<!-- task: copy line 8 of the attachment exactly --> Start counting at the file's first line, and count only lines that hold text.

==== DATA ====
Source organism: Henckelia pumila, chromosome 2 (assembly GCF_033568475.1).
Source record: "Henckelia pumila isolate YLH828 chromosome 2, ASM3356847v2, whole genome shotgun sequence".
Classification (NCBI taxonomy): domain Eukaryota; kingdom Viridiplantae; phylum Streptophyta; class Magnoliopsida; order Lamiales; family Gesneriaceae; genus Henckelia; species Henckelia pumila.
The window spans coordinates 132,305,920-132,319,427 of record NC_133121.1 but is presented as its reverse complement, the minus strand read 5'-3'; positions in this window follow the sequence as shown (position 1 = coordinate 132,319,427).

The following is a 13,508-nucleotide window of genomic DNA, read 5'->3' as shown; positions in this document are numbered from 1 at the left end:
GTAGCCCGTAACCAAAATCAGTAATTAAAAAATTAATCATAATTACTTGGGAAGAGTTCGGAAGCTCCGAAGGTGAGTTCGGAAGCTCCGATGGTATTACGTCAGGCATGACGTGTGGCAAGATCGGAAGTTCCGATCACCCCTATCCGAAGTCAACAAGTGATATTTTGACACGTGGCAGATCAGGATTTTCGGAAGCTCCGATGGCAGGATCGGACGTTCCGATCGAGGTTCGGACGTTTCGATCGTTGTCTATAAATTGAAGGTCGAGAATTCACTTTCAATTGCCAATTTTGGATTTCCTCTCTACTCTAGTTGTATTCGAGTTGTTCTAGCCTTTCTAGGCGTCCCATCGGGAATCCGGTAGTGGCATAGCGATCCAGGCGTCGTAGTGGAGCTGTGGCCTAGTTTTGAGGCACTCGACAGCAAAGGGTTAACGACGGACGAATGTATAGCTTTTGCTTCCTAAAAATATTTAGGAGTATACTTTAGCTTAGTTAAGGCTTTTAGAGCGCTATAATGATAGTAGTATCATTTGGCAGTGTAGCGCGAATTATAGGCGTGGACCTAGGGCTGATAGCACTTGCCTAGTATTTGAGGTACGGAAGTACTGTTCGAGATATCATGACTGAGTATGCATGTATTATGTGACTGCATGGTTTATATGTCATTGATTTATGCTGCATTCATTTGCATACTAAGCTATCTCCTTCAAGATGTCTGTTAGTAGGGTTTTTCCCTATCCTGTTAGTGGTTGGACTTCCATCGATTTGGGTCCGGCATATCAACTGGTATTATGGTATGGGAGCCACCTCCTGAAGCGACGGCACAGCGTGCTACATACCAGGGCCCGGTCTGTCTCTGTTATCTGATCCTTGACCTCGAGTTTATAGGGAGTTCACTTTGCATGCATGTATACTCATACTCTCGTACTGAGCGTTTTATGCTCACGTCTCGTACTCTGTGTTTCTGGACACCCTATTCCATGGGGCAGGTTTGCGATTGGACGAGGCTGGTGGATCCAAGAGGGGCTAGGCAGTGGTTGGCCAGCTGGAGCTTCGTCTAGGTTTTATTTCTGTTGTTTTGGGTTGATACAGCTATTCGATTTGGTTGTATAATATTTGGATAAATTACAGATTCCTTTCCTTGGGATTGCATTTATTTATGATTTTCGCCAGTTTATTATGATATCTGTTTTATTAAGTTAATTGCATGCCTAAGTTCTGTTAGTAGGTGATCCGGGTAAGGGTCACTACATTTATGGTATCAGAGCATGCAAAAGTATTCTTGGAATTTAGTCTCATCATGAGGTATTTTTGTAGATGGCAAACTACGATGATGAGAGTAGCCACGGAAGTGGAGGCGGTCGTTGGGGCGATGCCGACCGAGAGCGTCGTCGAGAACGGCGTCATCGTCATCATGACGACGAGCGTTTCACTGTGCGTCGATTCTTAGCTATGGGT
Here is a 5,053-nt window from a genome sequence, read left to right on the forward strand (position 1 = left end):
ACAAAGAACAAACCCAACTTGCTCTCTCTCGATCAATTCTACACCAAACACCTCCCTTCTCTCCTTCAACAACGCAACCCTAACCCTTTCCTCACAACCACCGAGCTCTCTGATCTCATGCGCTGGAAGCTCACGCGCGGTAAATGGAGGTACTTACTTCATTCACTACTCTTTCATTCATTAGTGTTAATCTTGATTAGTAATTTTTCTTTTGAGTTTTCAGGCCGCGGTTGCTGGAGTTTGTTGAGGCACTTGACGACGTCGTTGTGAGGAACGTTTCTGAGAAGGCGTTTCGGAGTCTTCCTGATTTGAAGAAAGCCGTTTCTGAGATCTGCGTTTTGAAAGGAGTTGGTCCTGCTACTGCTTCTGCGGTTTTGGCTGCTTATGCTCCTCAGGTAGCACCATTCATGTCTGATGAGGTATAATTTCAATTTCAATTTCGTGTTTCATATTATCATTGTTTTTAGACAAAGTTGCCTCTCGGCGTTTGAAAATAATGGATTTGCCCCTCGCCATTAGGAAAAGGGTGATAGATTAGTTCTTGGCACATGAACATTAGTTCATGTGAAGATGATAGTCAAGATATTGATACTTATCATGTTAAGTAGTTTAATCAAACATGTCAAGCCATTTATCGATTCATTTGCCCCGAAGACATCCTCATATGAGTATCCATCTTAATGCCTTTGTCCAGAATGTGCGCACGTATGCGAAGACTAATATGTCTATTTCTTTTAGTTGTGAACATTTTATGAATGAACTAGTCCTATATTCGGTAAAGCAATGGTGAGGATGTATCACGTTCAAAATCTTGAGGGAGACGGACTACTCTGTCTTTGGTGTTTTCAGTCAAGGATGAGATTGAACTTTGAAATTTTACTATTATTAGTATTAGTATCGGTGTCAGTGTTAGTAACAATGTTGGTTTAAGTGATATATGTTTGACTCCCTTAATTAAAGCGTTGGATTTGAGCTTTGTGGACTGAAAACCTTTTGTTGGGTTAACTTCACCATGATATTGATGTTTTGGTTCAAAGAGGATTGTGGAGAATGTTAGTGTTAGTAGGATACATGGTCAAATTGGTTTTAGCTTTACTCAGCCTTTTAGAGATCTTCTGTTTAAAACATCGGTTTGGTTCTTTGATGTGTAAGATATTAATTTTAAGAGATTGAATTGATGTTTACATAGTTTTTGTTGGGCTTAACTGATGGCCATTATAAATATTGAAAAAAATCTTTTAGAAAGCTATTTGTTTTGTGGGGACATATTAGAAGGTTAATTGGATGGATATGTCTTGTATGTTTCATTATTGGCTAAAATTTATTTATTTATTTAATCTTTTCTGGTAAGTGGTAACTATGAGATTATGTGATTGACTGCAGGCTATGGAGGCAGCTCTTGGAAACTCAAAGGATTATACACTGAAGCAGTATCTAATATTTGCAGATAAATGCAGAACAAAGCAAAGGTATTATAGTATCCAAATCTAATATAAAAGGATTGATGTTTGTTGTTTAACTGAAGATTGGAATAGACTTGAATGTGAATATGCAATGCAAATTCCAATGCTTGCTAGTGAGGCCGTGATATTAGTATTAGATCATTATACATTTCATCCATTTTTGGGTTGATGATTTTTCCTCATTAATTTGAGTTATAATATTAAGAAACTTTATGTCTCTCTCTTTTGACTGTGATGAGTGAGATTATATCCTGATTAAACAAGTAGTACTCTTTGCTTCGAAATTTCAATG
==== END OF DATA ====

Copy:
ACAAAGAACAAACCCAACTTGCTCTCTCTCGATCAATTCTACACCAAACACCTCCCTTCTCTCCTTCAACAACGCAACCCTAACCCTTTCCTCACAACCACCGAGCTCTCTGATCTCATGCGCTGGAAGCTCACGCGCGGTAAATGGAGGTACTTACTTCATTCACTACTCTTTCATTCATTAGTGTTAATCTTGATTAGTAATTTTTCTTTTGAGTTTTCAGGCCGCGGTTGCTGGAGTTTGTTGAGGCACTTGACGACGTCGTTGTGAGGAACGTTTCTGAGAAGGCGTTTCGGAGTCTTCCTGATTTGAAGAAAGCCGTTTCTGAGATCTGCGTTTTGAAAGGAGTTGGTCCTGCTACTGCTTCTGCGGTTTTGGCTGCTTATGCTCCTCAGGTAGCACCATTCATGTCTGATGAGGTATAATTTCAATTTCAATTTCGTGTTTCATATTATCATTGTTTTTAGACAAAGTTGCCTCTCGGCGTTTGAAAATAATGGATTTGCCCCTCGCCATTAGGAAAAGGGTGATAGATTAGTTCTTGGCACATGAACATTAGTTCATGTGAAGATGATAGTCAAGATATTGATACTTATCATGTTAAGTAGTTTAATCAAACATGTCAAGCCATTTATCGATTCATTTGCCCCGAAGACATCCTCATATGAGTATCCATCTTAATGCCTTTGTCCAGAATGTGCGCACGTATGCGAAGACTAATATGTCTATTTCTTTTAGTTGTGAACATTTTATGAATGAACTAGTCCTATATTCGGTAAAGCAATGGTGAGGATGTATCACGTTCAAAATCTTGAGGGAGACGGACTACTCTGTCTTTGGTGTTTTCAGTCAAGGATGAGATTGAACTTTGAAATTTTACTATTATTAGTATTAGTATCGGTGTCAGTGTTAGTAACAATGTTGGTTTAAGTGATATATGTTTGACTCCCTTAATTAAAGCGTTGGATTTGAGCTTTGTGGACTGAAAACCTTTTGTTGGGTTAACTTCACCATGATATTGATGTTTTGGTTCAAAGAGGATTGTGGAGAATGTTAGTGTTAGTAGGATACATGGTCAAATTGGTTTTAGCTTTACTCAGCCTTTTAGAGATCTTCTGTTTAAAACATCGGTTTGGTTCTTTGATGTGTAAGATATTAATTTTAAGAGATTGAATTGATGTTTACATAGTTTTTGTTGGGCTTAACTGATGGCCATTATAAATATTGAAAAAAATCTTTTAGAAAGCTATTTGTTTTGTGGGGACATATTAGAAGGTTAATTGGATGGATATGTCTTGTATGTTTCATTATTGGCTAAAATTTATTTATTTATTTAATCTTTTCTGGTAAGTGGTAACTATGAGATTATGTGATTGACTGCAGGCTATGGAGGCAGCTCTTGGAAACTCAAAGGATTATACACTGAAGCAGTATCTAATATTTGCAGATAAATGCAGAACAAAGCAAAGGTATTATAGTATCCAAATCTAATATAAAAGGATTGATGTTTGTTGTTTAACTGAAGATTGGAATAGACTTGAATGTGAATATGCAATGCAAATTCCAATGCTTGCTAGTGAGGCCGTGATATTAGTATTAGATCATTATACATTTCATCCATTTTTGGGTTGATGATTTTTCCTCATTAATTTGAGTTATAATATTAAGAAACTTTATGTCTCTCTCTTTTGACTGTGATGAGTGAGATTATATCCTGATTAAACAAGTAGTACTCTTTGCTTCGAAATTTCAATG